The Relationship between Emerging Technologies on Work, Workflow, the Work place and the Human Resources Function

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Baptista Sarah Gebu (Mrs.)

The Future of Work Capsules

Happy May Day to all workers as the world celebrates International Workers Day 2021. As we celebrate the day, we need to be very mindful of the future of work trends and how that can impact both positively and negatively on our jobs in the very near future.  At the just ended Ghana’s most respected CEO’s breakfast series on the theme “business adaptability and sustainability in 2021” (which I joined virtually), I wish to reiterate that first knowing about trends and our way around these trends is what will support business adaptability and sustainability conversation. How can one adapt or sustain something that is not known and understood? We need to be flexible as financial institutions to adapt to change.

The term “e-HR” describes the transformation of HR service delivery using web-based technology. Now HR professionals must not only master traditional HR skills and knowledge, but also have the ability to apply that knowledge via technology. Today the face of HR is often a portal, rather than a person. Almost all firms now provide universal access to HR services through technology and web-based applications, dramatically changing the practice of human resource management. These changes often result from the need to cut costs and expand or improve services. Recent research shows organizations that successfully adopt sophisticated HR technology tools outperform those that do not as put forward by the CedarCrestone 2010 HR Systems Survey.

Technology supporters claim technological advancement will continue to have far-reaching effect on work. But how can we examine the effects if any between these emerging technologies on work, workflow, workplace and the human resource functions. Can our employees and the various organizations we support navigate these changes? Keeping up with the latest technology trends will place organizations in the right positions. Be agile, the future of work is going to happen in the cloud.

As we celebrate May Day this year, let us discuss the relationship between emerging technology and work, workflow, workplace and the HR functions. There is evidence that suggest that some organizations will demand or are demanding robotics and artificial intelligence (AI)  to enable them understand simple repetitive tasks as well as undertake some complex decisions quickly and more accurately. When it comes to predictive analytics which many will run away from, these same robotics and AI are supporting the call for these organizations. Have you thought of its use in implementing some flexible working practices as virtual work? This notwithstanding, human resource professionals must be very concern about how employees can acquire the right skills set to enable them compete in this future as well as addressing possible negative consequences on the employee wellbeing.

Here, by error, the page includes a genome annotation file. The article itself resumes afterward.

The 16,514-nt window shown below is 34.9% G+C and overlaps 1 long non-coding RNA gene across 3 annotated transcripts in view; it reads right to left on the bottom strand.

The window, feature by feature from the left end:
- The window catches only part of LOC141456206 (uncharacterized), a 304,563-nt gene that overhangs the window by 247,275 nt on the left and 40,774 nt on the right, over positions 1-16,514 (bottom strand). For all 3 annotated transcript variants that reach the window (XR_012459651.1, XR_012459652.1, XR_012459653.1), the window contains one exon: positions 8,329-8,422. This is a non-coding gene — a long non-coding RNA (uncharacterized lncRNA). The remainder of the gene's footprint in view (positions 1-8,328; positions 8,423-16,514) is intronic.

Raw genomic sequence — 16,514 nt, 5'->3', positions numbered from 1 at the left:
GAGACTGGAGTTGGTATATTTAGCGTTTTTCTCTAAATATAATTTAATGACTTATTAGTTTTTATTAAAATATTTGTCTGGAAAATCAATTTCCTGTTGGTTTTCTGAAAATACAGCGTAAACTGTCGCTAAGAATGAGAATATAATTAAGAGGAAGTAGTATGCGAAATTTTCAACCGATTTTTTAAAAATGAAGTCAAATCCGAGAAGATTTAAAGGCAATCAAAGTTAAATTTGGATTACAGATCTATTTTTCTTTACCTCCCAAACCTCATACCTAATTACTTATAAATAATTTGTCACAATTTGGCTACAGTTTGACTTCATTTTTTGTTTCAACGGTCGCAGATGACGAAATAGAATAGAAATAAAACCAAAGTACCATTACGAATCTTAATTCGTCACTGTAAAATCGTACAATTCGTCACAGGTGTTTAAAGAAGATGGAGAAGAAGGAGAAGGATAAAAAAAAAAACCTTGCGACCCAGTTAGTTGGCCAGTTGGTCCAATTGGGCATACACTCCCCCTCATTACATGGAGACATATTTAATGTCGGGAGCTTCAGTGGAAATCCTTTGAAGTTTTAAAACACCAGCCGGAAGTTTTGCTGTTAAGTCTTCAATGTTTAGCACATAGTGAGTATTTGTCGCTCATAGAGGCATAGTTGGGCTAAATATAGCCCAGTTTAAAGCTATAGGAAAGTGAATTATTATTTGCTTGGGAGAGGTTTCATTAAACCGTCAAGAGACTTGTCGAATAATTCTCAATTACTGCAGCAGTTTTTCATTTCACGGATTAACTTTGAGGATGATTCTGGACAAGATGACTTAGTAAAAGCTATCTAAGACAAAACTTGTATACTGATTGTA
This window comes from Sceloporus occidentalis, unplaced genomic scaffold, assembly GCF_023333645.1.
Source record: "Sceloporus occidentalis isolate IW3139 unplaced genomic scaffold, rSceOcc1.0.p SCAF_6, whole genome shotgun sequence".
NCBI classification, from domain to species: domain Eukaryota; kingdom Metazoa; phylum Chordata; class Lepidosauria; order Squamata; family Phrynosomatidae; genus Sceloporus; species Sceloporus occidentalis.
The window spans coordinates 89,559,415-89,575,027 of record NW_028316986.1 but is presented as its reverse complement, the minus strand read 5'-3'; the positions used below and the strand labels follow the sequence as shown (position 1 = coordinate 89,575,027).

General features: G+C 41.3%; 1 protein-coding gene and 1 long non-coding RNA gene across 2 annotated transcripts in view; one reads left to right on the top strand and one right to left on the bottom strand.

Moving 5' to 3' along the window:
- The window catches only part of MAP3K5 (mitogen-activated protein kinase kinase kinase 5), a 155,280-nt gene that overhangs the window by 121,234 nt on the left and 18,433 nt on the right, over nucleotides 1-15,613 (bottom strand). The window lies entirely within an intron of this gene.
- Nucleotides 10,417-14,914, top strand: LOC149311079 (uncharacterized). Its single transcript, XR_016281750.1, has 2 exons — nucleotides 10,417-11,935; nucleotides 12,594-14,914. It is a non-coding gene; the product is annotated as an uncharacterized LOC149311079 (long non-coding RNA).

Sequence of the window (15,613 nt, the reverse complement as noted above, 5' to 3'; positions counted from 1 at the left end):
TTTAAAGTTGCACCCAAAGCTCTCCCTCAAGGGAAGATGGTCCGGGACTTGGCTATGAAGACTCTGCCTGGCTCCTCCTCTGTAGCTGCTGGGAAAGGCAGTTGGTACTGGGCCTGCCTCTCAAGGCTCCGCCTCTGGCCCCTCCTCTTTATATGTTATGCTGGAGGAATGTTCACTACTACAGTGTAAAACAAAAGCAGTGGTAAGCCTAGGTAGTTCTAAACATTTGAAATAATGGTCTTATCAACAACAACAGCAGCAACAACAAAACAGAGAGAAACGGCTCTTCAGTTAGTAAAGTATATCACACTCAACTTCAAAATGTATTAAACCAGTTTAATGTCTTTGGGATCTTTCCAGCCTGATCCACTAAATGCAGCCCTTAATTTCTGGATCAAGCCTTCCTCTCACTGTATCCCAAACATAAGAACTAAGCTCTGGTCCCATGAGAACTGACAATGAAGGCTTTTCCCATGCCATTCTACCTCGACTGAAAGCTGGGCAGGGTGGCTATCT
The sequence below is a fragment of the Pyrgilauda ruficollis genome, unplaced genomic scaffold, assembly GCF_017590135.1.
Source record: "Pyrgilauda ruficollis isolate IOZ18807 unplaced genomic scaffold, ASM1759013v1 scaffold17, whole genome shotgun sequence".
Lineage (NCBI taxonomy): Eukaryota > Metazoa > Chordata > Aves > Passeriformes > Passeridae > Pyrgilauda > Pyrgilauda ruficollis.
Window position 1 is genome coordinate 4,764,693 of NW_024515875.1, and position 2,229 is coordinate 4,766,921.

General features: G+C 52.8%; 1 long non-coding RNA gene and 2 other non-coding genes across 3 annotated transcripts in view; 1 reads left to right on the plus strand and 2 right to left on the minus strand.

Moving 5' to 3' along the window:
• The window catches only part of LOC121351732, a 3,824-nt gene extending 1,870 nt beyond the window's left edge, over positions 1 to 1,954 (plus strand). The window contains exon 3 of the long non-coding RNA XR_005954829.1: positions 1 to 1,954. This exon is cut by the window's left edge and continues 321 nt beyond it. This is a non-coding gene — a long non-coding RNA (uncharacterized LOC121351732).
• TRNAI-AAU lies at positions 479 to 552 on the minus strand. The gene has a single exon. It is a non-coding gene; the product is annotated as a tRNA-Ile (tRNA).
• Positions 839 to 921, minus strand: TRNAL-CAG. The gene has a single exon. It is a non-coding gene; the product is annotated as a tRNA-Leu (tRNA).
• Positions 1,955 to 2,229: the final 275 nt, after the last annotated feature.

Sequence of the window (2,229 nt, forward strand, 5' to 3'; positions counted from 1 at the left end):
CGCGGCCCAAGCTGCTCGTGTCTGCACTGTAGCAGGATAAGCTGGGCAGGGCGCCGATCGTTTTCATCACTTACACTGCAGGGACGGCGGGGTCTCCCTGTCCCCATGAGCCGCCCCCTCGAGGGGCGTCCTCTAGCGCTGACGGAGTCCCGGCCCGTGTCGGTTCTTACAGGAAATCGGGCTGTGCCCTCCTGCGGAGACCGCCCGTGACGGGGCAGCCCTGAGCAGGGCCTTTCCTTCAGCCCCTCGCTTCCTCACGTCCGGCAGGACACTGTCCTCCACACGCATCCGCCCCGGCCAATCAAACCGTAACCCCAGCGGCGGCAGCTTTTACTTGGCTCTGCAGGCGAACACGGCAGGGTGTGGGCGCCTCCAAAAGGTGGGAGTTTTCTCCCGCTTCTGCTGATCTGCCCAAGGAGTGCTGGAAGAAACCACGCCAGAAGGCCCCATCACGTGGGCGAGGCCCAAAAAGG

What technological trend is directly and likely to affect work, the workflow and the work force and what will be the role of human resources in all this

Digital platforms are used commonly by many and are central to online market places. These platforms can be seen used by the likes of Uber, Amazon, E-bay and many more. According to (Morgan, 2014), these digital platforms are likely to impact work, workflow, the work force as well as the human resource function.

Artificial intelligence and machine learning according to government office for science (2015), found out that organization will prefer applying them to data analysis and predictive analytics.

For industries within the construction, healthcare, oil and gas and aerospace for instance (Higgins, 2017), found out that augmented and virtual reality (AR& VR) are playing significant roles.

Wearable devices are increasingly been used in the workplace to help improve employee awareness about their personal wellbeing, tract progress and plan efforts to sustain their engagement (Moore & Robinson, 2016).

Wright (2018) found out that block chain was suggested as being used for transactions and information exchange that requires a high level of security. How are our friends operating within the financial sector preparing for this change? Be agile. Are regulators well informed about what time is it?

These and many more of the identified emerging technologies will present challenges to work, workflow and the workplace. Marler and Parry (2016) also found out that the human resource functions and our people’s management broadly will be affected by these emerging technologies as they present challenges.

There are enormous financial incentives for employers to increasingly automate their (currently human) processes (Markoff, 2011) and that advances in automation could dramatically change the nature of jobs available (PWC, 2017). Realistically, whether a task can be automated depends on the ability of coders to write a set of procedures that will improve the problem specification and account for every possible contingency (Frey & Osbourne, 2017). Despite this limitation, automation is increasingly being used in areas that require the storing or access of information (Frey & Osbourne, 2017), such as in fraud detection, medical diagnosis (Cohn, 2013; Wolcott, 2018) and law (Markoff, 2011). In addition, the automation of manual tasks is increasingly widespread, including tasks such as driving (Autor et al., 2003; Veres et al., 2011), cargo handling (Bloss, 2011) and mining (Frey & Osbourne, 2017).

The role of HR practitioners in the process of automation may not be very clear to many, but HR could play a key role in identifying tasks (and thus eventually roles) that could be automated. Perhaps more important however, is the HR role of addressing the impact of job losses as a result of automation (Frey & Osbourne, 2017; PWC, 2017).